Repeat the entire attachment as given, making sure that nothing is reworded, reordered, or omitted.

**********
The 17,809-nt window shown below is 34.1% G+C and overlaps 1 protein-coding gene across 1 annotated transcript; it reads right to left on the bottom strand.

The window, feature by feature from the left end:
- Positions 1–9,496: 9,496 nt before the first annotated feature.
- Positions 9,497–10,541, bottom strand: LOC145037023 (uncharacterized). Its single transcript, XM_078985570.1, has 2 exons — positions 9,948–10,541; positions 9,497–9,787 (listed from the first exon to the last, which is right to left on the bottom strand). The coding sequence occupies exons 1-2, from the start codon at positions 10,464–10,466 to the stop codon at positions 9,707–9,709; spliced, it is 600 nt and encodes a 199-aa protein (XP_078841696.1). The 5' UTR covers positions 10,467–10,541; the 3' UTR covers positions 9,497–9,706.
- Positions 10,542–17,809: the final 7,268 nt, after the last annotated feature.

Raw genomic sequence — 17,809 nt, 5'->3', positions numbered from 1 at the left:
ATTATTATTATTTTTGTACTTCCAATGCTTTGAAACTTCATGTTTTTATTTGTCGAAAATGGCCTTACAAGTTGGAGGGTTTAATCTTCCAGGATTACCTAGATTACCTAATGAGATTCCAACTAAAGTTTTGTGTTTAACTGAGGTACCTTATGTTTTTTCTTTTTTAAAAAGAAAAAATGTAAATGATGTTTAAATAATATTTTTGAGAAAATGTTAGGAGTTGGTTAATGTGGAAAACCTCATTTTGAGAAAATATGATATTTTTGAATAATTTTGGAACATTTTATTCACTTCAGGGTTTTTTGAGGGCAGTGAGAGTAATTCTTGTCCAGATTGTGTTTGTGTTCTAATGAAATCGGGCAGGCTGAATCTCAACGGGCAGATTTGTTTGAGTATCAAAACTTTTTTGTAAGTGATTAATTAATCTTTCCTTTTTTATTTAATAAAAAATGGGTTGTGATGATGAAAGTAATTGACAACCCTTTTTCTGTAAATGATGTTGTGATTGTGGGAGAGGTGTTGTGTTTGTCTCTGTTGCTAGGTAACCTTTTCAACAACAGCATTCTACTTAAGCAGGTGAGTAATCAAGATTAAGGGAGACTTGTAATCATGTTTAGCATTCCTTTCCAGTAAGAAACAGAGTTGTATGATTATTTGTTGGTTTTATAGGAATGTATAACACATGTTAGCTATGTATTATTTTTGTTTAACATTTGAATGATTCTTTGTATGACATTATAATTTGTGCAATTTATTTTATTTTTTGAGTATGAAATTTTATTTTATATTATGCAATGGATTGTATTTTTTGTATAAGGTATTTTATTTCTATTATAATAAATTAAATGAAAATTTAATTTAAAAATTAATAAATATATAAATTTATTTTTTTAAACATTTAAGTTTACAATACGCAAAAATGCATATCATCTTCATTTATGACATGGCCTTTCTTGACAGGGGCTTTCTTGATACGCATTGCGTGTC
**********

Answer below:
The 17,809-nt window shown below is 34.1% G+C and overlaps 1 protein-coding gene across 1 annotated transcript; it reads right to left on the bottom strand.

The window, feature by feature from the left end:
- Positions 1–9,496: 9,496 nt before the first annotated feature.
- Positions 9,497–10,541, bottom strand: LOC145037023 (uncharacterized). Its single transcript, XM_078985570.1, has 2 exons — positions 9,948–10,541; positions 9,497–9,787 (listed from the first exon to the last, which is right to left on the bottom strand). The coding sequence occupies exons 1-2, from the start codon at positions 10,464–10,466 to the stop codon at positions 9,707–9,709; spliced, it is 600 nt and encodes a 199-aa protein (XP_078841696.1). The 5' UTR covers positions 10,467–10,541; the 3' UTR covers positions 9,497–9,706.
- Positions 10,542–17,809: the final 7,268 nt, after the last annotated feature.

Raw genomic sequence — 17,809 nt, 5'->3', positions numbered from 1 at the left:
ATTATTATTATTTTTGTACTTCCAATGCTTTGAAACTTCATGTTTTTATTTGTCGAAAATGGCCTTACAAGTTGGAGGGTTTAATCTTCCAGGATTACCTAGATTACCTAATGAGATTCCAACTAAAGTTTTGTGTTTAACTGAGGTACCTTATGTTTTTTCTTTTTTAAAAAGAAAAAATGTAAATGATGTTTAAATAATATTTTTGAGAAAATGTTAGGAGTTGGTTAATGTGGAAAACCTCATTTTGAGAAAATATGATATTTTTGAATAATTTTGGAACATTTTATTCACTTCAGGGTTTTTTGAGGGCAGTGAGAGTAATTCTTGTCCAGATTGTGTTTGTGTTCTAATGAAATCGGGCAGGCTGAATCTCAACGGGCAGATTTGTTTGAGTATCAAAACTTTTTTGTAAGTGATTAATTAATCTTTCCTTTTTTATTTAATAAAAAATGGGTTGTGATGATGAAAGTAATTGACAACCCTTTTTCTGTAAATGATGTTGTGATTGTGGGAGAGGTGTTGTGTTTGTCTCTGTTGCTAGGTAACCTTTTCAACAACAGCATTCTACTTAAGCAGGTGAGTAATCAAGATTAAGGGAGACTTGTAATCATGTTTAGCATTCCTTTCCAGTAAGAAACAGAGTTGTATGATTATTTGTTGGTTTTATAGGAATGTATAACACATGTTAGCTATGTATTATTTTTGTTTAACATTTGAATGATTCTTTGTATGACATTATAATTTGTGCAATTTATTTTATTTTTTGAGTATGAAATTTTATTTTATATTATGCAATGGATTGTATTTTTTGTATAAGGTATTTTATTTCTATTATAATAAATTAAATGAAAATTTAATTTAAAAATTAATAAATATATAAATTTATTTTTTTAAACATTTAAGTTTACAATACGCAAAAATGCATATCATCTTCATTTATGACATGGCCTTTCTTGACAGGGGCTTTCTTGATACGCATTGCGTGTC